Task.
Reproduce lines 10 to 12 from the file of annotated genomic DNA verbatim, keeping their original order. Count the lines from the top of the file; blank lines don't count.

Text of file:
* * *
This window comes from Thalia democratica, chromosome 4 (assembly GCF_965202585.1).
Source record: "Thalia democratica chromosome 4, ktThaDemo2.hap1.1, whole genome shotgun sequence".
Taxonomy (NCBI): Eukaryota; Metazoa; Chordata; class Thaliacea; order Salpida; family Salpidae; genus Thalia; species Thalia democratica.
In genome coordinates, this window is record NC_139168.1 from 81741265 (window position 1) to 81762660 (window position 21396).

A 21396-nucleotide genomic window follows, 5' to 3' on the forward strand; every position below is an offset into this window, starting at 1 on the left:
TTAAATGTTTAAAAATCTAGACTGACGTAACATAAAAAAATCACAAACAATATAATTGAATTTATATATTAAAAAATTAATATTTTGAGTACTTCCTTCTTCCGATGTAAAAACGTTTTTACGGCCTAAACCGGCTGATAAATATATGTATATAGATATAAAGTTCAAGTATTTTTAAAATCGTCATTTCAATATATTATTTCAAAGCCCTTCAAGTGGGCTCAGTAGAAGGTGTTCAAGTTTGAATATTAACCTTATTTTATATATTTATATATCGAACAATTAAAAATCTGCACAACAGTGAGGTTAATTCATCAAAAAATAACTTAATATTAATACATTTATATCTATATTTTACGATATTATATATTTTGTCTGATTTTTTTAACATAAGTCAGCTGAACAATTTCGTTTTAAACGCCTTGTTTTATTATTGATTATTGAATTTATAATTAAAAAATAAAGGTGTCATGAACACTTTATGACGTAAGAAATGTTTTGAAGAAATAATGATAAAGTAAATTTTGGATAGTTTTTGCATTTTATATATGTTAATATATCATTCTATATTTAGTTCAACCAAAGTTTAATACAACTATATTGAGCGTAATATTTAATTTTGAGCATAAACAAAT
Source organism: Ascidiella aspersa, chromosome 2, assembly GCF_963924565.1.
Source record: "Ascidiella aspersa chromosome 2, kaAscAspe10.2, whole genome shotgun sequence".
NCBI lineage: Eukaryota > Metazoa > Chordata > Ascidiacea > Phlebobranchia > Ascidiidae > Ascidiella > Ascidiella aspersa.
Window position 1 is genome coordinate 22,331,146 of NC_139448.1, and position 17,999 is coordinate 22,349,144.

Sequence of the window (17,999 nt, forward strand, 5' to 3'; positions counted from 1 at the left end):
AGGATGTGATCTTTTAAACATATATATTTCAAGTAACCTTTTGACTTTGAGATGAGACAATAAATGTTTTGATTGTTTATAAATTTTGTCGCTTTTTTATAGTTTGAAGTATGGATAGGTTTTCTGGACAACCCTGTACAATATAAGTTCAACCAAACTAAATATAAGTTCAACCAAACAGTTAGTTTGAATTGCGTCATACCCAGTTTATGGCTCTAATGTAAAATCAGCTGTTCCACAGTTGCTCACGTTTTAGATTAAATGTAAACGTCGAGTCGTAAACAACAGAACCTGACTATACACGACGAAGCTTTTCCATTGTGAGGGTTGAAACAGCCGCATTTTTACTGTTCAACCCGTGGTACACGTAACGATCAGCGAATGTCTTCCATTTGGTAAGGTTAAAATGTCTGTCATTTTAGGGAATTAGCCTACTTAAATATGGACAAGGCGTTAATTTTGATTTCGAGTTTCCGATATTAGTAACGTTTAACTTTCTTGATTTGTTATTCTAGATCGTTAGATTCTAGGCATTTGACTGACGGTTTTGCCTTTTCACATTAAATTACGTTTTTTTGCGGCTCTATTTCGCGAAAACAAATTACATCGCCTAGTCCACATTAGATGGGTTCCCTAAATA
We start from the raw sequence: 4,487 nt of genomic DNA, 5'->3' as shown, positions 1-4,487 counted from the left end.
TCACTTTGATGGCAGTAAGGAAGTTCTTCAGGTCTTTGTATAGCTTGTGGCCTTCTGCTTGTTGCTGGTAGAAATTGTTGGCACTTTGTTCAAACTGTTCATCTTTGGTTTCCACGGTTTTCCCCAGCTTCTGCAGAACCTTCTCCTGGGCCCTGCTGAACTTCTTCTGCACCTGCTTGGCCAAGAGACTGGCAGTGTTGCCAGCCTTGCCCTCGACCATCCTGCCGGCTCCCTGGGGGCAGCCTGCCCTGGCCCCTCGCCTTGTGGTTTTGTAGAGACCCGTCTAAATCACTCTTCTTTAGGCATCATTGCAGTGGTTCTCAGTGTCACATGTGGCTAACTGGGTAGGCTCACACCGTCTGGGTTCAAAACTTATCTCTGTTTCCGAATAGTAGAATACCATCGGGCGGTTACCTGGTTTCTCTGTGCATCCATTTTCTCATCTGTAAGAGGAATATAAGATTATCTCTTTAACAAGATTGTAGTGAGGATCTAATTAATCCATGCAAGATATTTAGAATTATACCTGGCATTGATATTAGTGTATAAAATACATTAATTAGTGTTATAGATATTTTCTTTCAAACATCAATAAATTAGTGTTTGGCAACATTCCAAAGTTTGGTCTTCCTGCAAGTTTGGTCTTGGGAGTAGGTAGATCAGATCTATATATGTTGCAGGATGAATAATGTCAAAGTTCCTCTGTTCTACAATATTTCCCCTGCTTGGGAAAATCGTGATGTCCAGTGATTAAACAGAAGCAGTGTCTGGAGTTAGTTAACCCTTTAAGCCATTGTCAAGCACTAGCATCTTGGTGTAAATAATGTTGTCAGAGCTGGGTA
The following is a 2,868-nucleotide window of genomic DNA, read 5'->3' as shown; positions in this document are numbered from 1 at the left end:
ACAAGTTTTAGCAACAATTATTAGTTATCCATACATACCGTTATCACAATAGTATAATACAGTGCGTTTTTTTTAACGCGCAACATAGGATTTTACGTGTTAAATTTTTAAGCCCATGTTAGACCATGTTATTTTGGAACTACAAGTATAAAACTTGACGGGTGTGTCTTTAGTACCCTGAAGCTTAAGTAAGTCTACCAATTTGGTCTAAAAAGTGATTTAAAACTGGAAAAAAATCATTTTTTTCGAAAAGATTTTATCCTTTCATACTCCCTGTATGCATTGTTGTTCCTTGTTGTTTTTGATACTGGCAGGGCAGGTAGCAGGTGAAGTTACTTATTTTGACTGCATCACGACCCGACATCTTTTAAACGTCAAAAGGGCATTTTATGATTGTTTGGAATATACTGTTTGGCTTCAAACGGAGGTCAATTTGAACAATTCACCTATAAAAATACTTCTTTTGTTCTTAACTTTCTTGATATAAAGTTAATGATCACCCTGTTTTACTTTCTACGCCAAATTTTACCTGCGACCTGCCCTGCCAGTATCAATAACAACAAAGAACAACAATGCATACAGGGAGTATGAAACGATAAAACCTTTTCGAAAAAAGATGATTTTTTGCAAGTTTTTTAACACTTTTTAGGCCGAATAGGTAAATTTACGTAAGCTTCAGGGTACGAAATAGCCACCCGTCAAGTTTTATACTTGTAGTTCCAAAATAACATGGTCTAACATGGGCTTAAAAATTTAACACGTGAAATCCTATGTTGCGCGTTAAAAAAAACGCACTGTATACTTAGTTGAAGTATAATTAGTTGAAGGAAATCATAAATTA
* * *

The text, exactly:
Window position 1 is genome coordinate 22,331,146 of NC_139448.1, and position 17,999 is coordinate 22,349,144.

Sequence of the window (17,999 nt, forward strand, 5' to 3'; positions counted from 1 at the left end):
AGGATGTGATCTTTTAAACATATATATTTCAAGTAACCTTTTGACTTTGAGATGAGACAATAAATGTTTTGATTGTTTATAAATTTTGTCGCTTTTTTATAGTTTGAAGTATGGATAGGTTTTCTGGACAACCCTGTACAATATAAGTTCAACCAAACTAAATATAAGTTCAACCAAACAGTTAGTTTGAATTGCGTCATACCCAGTTTATGGCTCTAATGTAAAATCAGCTGTTCCACAGTTGCTCACGTTTTAGATTAAATGTAAACGTCGAGTCGTAAACAACAGAACCTGACTATACACGACGAAGCTTTTCCATTGTGAGGGTTGAAACAGCCGCATTTTTACTGTTCAACCCGTGGTACACGTAACGATCAGCGAATGTCTTCCATTTGGTAAGGTTAAAATGTCTGTCATTTTAGGGAATTAGCCTACTTAAATATGGACAAGGCGTTAATTTTGATTTCGAGTTTCCGATATTAGTAACGTTTAACTTTCTTGATTTGTTATTCTAGATCGTTAGATTCTAGGCATTTGACTGACGGTTTTGCCTTTTCACATTAAATTACGTTTTTTTGCGGCTCTATTTCGCGAAAACAAATTACATCGCCTAGTCCACATTAGATGGGTTCCCTAAATA